The Tonga government has been accused of falsifying its budget to hide the investment of millions of pa’anga on Lulutai airlines and the purchase of a new aircraft.
The allegations were part of 46 motions made against the Prime Minister in Parliament earlier this month before the failed vote of no confidence.
Prime Minister Hu’akavameiliku survived the no confidence motion, but has been accused of giving misleading responses to the motions.
The government was accused of hiding behind the Companies Act to allow Cabinet Ministers to become members of Lulutai’s Board of Directors.
Prime Minister Hu’akavameiliku was accused of failing in his role as the chairperson of the airline’s board of directors by not responding to Parliamentary letters by people’s MPs asking for financial statements for the years 2020/2021, 2021/2022, 2022/23 and 2023 2024.
The government was accused of breaching the law by failing to submit to Parliament any financial statements for the airline since its inception in 2020.
The purchase of the De Havilland Canada Twin Otter aircraft was confirmed on August 14 when the Prime Minister revealed the news in Parliament after questions from MPs.
Kaniva News carried reports of the purchase earlier this year, along with the news that the Australian Department of Foreign Affairs had awarded a tender for the maintenance of the aircraft.
The Parliamentary complaints included allegations that the government planned during 2022/2023 fiscal year and before the fiscal year 2023/2024 to buy the Twin Otter for US$6.25 million or TP$14.7 million, but the government failed to include this in its annual budget submitted to the parliament.
The government allocated US$2 million or TP$4.4 million in the 2022/2023 fiscal year and the purchase was made during 2022/2023 fiscal year, but it was also not included in the estimate, the motions claimed.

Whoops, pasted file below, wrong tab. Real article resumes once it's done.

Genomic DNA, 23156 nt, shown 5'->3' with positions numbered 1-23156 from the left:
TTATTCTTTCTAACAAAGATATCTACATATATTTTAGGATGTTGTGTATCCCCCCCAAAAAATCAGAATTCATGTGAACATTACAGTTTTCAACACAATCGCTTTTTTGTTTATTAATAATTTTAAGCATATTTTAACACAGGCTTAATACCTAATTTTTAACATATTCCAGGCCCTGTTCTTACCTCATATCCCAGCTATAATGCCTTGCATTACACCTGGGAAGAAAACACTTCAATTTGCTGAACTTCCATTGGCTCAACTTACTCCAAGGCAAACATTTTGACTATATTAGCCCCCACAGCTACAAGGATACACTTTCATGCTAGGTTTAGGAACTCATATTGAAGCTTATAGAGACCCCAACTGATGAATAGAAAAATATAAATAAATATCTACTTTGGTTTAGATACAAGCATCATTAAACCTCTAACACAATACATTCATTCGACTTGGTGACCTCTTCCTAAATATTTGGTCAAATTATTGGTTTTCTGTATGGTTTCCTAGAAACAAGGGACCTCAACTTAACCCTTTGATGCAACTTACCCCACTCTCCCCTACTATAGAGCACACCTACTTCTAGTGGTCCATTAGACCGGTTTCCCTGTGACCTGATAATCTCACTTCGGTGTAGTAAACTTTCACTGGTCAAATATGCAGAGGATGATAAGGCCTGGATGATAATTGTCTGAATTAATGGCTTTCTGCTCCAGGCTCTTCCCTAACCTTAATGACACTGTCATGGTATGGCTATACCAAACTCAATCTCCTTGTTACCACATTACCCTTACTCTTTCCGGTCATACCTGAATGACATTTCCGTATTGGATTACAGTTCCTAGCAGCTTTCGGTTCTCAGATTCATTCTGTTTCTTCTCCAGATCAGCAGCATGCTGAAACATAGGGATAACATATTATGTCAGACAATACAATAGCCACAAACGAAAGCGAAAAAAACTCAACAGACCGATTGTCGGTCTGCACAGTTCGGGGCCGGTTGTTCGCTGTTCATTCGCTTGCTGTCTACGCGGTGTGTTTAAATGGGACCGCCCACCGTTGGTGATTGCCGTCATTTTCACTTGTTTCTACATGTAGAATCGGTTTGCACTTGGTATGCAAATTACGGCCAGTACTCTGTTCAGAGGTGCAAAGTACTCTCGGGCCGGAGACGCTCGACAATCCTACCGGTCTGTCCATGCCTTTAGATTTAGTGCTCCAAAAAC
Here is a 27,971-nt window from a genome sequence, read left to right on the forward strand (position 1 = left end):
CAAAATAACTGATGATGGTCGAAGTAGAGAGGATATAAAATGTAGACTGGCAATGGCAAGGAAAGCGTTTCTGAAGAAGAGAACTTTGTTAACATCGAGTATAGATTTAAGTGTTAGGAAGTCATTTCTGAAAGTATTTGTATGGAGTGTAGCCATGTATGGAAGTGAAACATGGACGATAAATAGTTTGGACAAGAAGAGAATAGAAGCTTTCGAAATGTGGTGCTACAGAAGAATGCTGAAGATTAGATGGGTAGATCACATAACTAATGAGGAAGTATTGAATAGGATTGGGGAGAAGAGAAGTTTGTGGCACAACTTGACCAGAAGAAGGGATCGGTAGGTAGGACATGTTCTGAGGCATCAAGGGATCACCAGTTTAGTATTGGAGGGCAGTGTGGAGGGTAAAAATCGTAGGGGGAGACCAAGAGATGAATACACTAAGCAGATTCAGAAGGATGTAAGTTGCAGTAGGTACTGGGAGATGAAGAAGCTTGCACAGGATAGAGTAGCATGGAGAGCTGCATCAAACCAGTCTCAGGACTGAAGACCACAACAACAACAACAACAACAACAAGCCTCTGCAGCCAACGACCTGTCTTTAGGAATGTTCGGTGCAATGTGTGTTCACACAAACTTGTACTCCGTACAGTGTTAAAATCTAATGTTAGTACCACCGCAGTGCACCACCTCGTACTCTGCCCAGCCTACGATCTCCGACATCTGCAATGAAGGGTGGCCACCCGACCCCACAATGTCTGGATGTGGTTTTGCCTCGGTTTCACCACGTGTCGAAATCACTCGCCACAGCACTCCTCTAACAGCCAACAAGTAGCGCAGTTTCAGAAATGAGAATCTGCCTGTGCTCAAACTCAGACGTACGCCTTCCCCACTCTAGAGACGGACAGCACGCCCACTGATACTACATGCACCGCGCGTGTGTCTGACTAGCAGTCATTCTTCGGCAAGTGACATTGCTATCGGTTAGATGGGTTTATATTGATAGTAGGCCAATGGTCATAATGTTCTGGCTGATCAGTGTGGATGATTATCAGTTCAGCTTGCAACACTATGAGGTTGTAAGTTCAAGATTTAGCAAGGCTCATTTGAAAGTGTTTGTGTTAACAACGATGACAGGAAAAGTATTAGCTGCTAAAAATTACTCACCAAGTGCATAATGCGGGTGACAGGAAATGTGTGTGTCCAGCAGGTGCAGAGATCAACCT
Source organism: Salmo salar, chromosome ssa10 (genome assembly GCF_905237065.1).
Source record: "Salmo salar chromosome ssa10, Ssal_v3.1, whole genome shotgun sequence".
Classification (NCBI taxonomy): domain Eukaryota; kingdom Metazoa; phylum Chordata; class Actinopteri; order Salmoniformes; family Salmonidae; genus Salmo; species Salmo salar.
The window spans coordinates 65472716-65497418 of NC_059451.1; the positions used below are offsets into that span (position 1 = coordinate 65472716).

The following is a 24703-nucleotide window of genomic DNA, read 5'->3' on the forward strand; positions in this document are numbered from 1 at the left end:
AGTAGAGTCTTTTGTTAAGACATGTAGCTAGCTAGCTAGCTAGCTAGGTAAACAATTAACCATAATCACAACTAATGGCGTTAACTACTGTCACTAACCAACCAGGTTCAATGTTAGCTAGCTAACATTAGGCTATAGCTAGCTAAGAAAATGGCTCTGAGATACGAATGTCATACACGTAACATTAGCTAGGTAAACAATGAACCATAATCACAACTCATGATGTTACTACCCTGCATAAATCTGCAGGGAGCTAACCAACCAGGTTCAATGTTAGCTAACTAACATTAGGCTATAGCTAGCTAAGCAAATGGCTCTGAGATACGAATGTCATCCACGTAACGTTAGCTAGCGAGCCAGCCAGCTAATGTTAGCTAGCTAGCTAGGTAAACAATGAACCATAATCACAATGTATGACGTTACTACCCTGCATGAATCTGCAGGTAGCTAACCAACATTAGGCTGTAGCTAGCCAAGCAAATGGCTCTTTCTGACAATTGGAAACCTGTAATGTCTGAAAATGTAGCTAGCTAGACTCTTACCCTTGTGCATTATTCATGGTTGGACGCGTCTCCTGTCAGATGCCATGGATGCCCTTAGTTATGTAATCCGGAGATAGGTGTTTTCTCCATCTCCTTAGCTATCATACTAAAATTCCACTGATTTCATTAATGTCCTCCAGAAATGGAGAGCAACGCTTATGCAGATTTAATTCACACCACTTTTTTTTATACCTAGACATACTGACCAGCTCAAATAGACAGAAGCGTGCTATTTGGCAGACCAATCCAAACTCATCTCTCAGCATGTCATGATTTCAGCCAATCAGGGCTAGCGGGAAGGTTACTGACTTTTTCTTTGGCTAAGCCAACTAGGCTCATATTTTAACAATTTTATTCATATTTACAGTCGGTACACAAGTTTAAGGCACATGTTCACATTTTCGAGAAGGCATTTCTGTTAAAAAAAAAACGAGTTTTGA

The new aircraft was expected to arrive in Tonga this month, according to a letter to Parliament’s Chief Secretary from Lulutai’s chief executive Poasi Tei seen by Kaniva News.
Lulutai airlines could not be reached for comment. A reliable source said it could take a few more months before the aircraft could be flown to Tonga from China through Australia.
The motions said the lack of response from the Prime Minister after the Opposition requested a copy of Lulutai airlines’ financial statement 2023 / 2024 had breached parliamentary rules and Clause 51 of the Constitution which stipulates that “he shall answer all questions put to him by the Legislative Assembly and report everything in connection with his ministry”.
“The government’s Lulutai airlines operates in the darkness and will still be there until the government legalises it under the government’s Public Enterprises Act and plans for its future must be transparent”, the motions said in Tongan.
The motions said the government’s registration of the airline under the Companies Act was unlawful because all government’s businesses must be registered under the Public Enterprises Act.
Under the Companies Act the government does not have to provide Lulutai’s financial statements to the public or Parliament.
The motions said this was wrong as the law said the government must be accountable for all public money and must submit financial statements to Parliament every year.
Registering the Lulutai Airlines under the Companies Act without also registering it under the Public Enterprises Act put the government in a position to hide its decision making duty, the motions said in Tongan.
The motions said the presence of the Prime Minister, Deputy Prime Minister Sāmiu Vaipulu, the Minister of Civil Aviation Sevenitini Toumo’ua and the Minister of Finance Tiofilusi Tiueti on the board of directors of Lulutai Airlines constituted a conflict of interest.
If the airline was not registered under the Public Enterprises Act, it was unlawful for the government to operate the company, the Opposition MPs’ motions said.
The Prime Minister responded in the House and insisted that the set up of the airlines was legal. He said it was a good investment for the people and an opportunity which allowed other partners like Australia and China to assist the service financially. He said Australia did this already. He said the airlines was audited and the result was good which was sent to the AOC.
He said that the money allocated for the aircraft purchase was inserted in the revised budget 2023/ 2024 ended in March, as gift and shares (“me’a’ofa fakangāue mo e ‘inasi”), implying that it was not written in the budget as money for the purchase of the aircraft.